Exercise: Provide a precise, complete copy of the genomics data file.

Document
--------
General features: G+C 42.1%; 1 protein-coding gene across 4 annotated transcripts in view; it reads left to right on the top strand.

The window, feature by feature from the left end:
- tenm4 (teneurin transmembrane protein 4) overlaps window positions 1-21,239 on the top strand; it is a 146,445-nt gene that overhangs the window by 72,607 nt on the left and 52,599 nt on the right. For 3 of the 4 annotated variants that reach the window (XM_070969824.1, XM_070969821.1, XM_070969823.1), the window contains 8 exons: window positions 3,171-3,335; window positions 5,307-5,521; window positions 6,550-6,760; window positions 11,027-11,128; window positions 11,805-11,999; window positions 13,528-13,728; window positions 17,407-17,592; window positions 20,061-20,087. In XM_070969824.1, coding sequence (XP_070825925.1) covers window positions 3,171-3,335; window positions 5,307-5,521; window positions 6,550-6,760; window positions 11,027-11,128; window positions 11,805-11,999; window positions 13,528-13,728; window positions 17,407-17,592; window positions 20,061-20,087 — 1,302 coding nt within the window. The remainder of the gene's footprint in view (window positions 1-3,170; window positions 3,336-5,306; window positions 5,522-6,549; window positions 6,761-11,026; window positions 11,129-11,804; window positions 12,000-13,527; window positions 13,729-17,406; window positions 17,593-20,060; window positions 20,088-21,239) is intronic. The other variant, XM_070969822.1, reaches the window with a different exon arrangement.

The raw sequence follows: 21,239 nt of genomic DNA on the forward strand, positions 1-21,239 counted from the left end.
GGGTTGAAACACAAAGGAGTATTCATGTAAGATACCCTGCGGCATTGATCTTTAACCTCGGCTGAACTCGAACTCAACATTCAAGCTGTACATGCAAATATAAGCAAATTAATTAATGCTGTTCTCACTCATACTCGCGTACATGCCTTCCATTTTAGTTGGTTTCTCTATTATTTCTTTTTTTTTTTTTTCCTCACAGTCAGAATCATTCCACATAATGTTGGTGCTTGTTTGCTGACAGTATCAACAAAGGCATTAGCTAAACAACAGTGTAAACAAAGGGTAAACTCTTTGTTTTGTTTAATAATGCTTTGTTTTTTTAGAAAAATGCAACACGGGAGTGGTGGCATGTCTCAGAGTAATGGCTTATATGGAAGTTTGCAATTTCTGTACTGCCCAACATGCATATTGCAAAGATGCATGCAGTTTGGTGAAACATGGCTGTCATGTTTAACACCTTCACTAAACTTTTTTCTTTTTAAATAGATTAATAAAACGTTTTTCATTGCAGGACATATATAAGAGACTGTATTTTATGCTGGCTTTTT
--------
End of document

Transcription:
General features: G+C 42.1%; 1 protein-coding gene across 4 annotated transcripts in view; it reads left to right on the top strand.

The window, feature by feature from the left end:
- tenm4 (teneurin transmembrane protein 4) overlaps window positions 1-21,239 on the top strand; it is a 146,445-nt gene that overhangs the window by 72,607 nt on the left and 52,599 nt on the right. For 3 of the 4 annotated variants that reach the window (XM_070969824.1, XM_070969821.1, XM_070969823.1), the window contains 8 exons: window positions 3,171-3,335; window positions 5,307-5,521; window positions 6,550-6,760; window positions 11,027-11,128; window positions 11,805-11,999; window positions 13,528-13,728; window positions 17,407-17,592; window positions 20,061-20,087. In XM_070969824.1, coding sequence (XP_070825925.1) covers window positions 3,171-3,335; window positions 5,307-5,521; window positions 6,550-6,760; window positions 11,027-11,128; window positions 11,805-11,999; window positions 13,528-13,728; window positions 17,407-17,592; window positions 20,061-20,087 — 1,302 coding nt within the window. The remainder of the gene's footprint in view (window positions 1-3,170; window positions 3,336-5,306; window positions 5,522-6,549; window positions 6,761-11,026; window positions 11,129-11,804; window positions 12,000-13,527; window positions 13,729-17,406; window positions 17,593-20,060; window positions 20,088-21,239) is intronic. The other variant, XM_070969822.1, reaches the window with a different exon arrangement.

The raw sequence follows: 21,239 nt of genomic DNA on the forward strand, positions 1-21,239 counted from the left end.
GGGTTGAAACACAAAGGAGTATTCATGTAAGATACCCTGCGGCATTGATCTTTAACCTCGGCTGAACTCGAACTCAACATTCAAGCTGTACATGCAAATATAAGCAAATTAATTAATGCTGTTCTCACTCATACTCGCGTACATGCCTTCCATTTTAGTTGGTTTCTCTATTATTTCTTTTTTTTTTTTTTCCTCACAGTCAGAATCATTCCACATAATGTTGGTGCTTGTTTGCTGACAGTATCAACAAAGGCATTAGCTAAACAACAGTGTAAACAAAGGGTAAACTCTTTGTTTTGTTTAATAATGCTTTGTTTTTTTAGAAAAATGCAACACGGGAGTGGTGGCATGTCTCAGAGTAATGGCTTATATGGAAGTTTGCAATTTCTGTACTGCCCAACATGCATATTGCAAAGATGCATGCAGTTTGGTGAAACATGGCTGTCATGTTTAACACCTTCACTAAACTTTTTTCTTTTTAAATAGATTAATAAAACGTTTTTCATTGCAGGACATATATAAGAGACTGTATTTTATGCTGGCTTTTT